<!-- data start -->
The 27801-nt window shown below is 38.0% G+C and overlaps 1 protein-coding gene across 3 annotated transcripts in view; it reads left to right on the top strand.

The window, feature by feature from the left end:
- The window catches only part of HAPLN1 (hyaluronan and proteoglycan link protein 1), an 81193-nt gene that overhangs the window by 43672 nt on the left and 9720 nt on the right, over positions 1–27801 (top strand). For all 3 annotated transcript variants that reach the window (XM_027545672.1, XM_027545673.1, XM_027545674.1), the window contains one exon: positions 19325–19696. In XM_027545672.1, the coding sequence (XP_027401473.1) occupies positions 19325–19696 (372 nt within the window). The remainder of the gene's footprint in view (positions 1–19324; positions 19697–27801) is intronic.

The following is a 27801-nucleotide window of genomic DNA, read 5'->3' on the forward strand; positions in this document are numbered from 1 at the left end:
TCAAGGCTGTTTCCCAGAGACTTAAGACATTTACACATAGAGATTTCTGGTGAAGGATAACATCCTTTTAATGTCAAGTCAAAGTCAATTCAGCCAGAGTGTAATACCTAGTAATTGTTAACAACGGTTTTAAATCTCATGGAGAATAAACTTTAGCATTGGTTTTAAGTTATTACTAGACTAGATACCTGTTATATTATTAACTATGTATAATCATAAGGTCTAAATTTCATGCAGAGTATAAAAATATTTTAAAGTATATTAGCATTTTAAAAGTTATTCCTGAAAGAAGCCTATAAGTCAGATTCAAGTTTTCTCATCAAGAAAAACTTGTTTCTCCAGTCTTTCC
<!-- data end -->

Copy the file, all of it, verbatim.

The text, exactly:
The 27801-nt window shown below is 38.0% G+C and overlaps 1 protein-coding gene across 3 annotated transcripts in view; it reads left to right on the top strand.

The window, feature by feature from the left end:
- The window catches only part of HAPLN1 (hyaluronan and proteoglycan link protein 1), an 81193-nt gene that overhangs the window by 43672 nt on the left and 9720 nt on the right, over positions 1–27801 (top strand). For all 3 annotated transcript variants that reach the window (XM_027545672.1, XM_027545673.1, XM_027545674.1), the window contains one exon: positions 19325–19696. In XM_027545672.1, the coding sequence (XP_027401473.1) occupies positions 19325–19696 (372 nt within the window). The remainder of the gene's footprint in view (positions 1–19324; positions 19697–27801) is intronic.

The following is a 27801-nucleotide window of genomic DNA, read 5'->3' on the forward strand; positions in this document are numbered from 1 at the left end:
TCAAGGCTGTTTCCCAGAGACTTAAGACATTTACACATAGAGATTTCTGGTGAAGGATAACATCCTTTTAATGTCAAGTCAAAGTCAATTCAGCCAGAGTGTAATACCTAGTAATTGTTAACAACGGTTTTAAATCTCATGGAGAATAAACTTTAGCATTGGTTTTAAGTTATTACTAGACTAGATACCTGTTATATTATTAACTATGTATAATCATAAGGTCTAAATTTCATGCAGAGTATAAAAATATTTTAAAGTATATTAGCATTTTAAAAGTTATTCCTGAAAGAAGCCTATAAGTCAGATTCAAGTTTTCTCATCAAGAAAAACTTGTTTCTCCAGTCTTTCC